2010 Hermitage Blanc, Les Rocoules, Domaine Marc Sorrel

2010 Hermitage Blanc, Les Rocoules, Domaine Marc Sorrel

Product: 20101116607
Prices start from £750.00 per case Buying options
2010 Hermitage Blanc, Les Rocoules, Domaine Marc Sorrel

Description

From vines of over 50 years of age, the Rocoules Blanc is made up of 90% Marsanne and 10% Roussanne, vinified traditionally and aged patiently for 18 months in old wood. The 2010 has attractive aromas that are chalky going on floral, citric going on honied...complex in other words. From the deep colour to the long finish, one cannot fail but to be impressed by the profundity here. As with all great white Hermitage it will go to sleep in a couple of years and re-emerge, resplendent, four or five years later...
Simon Field MW, BBR Buyer, February 2012

Mark Sorrel is a thoughtful and talented vigneron, initially quite reserved, like his wines, but who needs to say much when one owns some of the finest holdings on the hill of Hermitage? . Despite having one foot firmly planted in the traditionalist camp, when it comes to such things as destemming and ageing, he invariably manages to produce wines of great elegance and poise. He compares 2010 with 1978 and 1961. And who needs to say more than that?

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Critics reviews

Jancis Robinson MW17/20
Jancis Robinson MW17/20
Heady hedgerow aromas. Big and bold and round. Masses of flavour packed in here. Already quite evolved though. Rich and peachy but with good acidity.
(Jancis Robinson MW - jancisrobinson.com - 1 Mar 2012) Read more

About this WINE

Domaine Marc Sorrel

Domaine Marc Sorrel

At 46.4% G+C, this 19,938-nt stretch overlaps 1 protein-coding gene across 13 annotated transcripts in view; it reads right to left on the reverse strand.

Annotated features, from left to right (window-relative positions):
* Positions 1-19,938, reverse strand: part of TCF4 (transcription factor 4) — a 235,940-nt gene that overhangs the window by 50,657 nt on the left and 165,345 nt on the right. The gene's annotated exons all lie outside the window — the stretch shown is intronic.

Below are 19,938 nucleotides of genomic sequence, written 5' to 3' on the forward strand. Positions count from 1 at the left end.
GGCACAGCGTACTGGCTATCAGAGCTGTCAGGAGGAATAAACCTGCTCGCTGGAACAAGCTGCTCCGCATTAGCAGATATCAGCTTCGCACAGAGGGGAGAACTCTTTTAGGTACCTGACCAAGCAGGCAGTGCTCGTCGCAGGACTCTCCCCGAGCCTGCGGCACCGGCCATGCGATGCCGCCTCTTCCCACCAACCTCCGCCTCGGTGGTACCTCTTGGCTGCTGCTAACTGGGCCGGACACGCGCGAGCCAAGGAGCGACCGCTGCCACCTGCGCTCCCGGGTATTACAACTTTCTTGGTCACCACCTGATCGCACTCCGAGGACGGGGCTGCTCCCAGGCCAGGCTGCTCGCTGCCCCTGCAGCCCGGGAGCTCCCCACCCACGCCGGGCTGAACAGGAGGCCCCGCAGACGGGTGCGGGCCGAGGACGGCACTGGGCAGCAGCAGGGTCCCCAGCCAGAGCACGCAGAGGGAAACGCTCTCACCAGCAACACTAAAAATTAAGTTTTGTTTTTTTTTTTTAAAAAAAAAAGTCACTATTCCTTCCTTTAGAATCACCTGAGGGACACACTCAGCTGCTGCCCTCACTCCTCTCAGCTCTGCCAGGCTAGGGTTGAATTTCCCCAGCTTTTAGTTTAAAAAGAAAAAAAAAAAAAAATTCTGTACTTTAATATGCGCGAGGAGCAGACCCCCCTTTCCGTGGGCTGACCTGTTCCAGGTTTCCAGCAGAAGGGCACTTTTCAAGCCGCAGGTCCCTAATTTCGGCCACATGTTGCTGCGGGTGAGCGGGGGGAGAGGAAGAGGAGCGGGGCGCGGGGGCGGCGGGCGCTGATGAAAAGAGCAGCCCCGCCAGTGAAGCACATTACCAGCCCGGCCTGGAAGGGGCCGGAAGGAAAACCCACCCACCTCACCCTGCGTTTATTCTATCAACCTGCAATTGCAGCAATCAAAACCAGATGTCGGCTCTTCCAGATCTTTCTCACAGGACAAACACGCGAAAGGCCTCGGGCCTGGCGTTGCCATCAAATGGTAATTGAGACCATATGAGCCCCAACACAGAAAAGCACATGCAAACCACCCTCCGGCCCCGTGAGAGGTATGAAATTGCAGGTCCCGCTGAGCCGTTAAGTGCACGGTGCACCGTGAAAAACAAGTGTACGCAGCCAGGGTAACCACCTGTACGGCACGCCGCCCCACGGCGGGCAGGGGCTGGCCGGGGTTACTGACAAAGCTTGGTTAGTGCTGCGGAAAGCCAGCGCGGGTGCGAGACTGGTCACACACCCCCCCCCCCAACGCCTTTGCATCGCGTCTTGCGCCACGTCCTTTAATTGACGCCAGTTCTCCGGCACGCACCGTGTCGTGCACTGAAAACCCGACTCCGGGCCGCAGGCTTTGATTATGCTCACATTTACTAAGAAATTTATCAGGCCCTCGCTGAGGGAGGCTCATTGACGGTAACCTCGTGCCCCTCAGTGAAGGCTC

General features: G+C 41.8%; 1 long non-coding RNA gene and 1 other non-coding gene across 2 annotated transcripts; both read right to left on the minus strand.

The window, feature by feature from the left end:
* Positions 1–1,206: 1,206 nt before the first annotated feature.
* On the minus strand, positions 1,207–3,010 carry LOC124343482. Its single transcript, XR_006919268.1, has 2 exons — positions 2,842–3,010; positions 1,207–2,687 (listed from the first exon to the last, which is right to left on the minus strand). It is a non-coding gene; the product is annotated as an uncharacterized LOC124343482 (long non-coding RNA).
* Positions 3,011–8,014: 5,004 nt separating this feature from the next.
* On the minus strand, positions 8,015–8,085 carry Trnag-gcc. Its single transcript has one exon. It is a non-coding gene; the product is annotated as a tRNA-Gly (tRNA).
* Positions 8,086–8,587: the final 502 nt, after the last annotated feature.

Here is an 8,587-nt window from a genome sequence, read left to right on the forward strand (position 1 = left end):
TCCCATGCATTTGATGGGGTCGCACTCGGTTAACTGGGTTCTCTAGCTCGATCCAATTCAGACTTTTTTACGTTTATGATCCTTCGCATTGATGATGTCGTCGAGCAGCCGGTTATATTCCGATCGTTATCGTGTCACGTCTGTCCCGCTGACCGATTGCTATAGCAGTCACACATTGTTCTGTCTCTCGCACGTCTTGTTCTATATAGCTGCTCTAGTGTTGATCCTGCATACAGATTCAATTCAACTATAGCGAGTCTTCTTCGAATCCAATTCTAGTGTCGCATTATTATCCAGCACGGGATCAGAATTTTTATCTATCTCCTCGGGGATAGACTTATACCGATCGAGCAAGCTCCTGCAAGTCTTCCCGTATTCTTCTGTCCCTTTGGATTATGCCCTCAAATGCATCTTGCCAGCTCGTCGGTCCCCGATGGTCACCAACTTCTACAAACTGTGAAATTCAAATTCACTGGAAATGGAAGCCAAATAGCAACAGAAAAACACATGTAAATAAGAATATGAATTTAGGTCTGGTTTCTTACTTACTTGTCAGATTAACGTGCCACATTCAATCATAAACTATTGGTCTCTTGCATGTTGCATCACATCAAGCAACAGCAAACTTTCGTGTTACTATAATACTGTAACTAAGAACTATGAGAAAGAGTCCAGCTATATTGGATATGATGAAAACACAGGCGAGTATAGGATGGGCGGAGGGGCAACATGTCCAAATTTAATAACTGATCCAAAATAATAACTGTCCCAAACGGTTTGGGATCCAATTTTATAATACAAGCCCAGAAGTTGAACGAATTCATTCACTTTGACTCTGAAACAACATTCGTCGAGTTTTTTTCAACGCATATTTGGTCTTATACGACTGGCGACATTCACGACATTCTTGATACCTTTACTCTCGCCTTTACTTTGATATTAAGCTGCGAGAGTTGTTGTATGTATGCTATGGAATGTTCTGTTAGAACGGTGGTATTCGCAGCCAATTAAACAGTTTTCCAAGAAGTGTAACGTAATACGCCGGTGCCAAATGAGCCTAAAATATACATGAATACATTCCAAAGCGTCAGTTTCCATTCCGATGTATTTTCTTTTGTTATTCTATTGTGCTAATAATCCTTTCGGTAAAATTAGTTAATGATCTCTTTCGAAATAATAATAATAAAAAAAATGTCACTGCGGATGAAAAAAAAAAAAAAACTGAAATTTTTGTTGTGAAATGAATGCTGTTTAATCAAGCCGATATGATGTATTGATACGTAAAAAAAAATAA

Marc retired at the end of 2018, and son Guillaume is now firmly at the helm of this 3.5-hectare domaine, comprising parcels of old vines on the uncompromisingly steep slopes of Hermitage and Crozes-Hermitage. For this talented and dedicated grower, simplicity and tradition are key: the wines made with low intervention, minimal de-stemming, and no new wood is to be found in his charmingly unassuming cellar in the centre of Tain-l’Hermitage.

Guillaume describes 2019 as “solaire” and likens it to 2003. He tells us how vine age and terroir enabled his vines to weather the year’s heat successfully, and for this to express itself in the wines as power, concentration and elegance, without excess. In addition, he believes his use of whole bunches in fermentation ensured an additional burst of aromatic freshness and clarity. The quantity is, as always, regretfully small, but those lucky enough to get their hands on a case will not be disappointed. This domaine continues to excel year on year, and the wines prove themselves to be exceptionally age worthy.

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Hermitage

Hermitage

Hermitage is the most famous of all the northern Rhône appellations. The hill of Hermitage is situated above the town of Tain and overlooks the town of Tournon, just across the river.  Hermitage has 120 hectares and produces tiny quantities of very long-lived reds.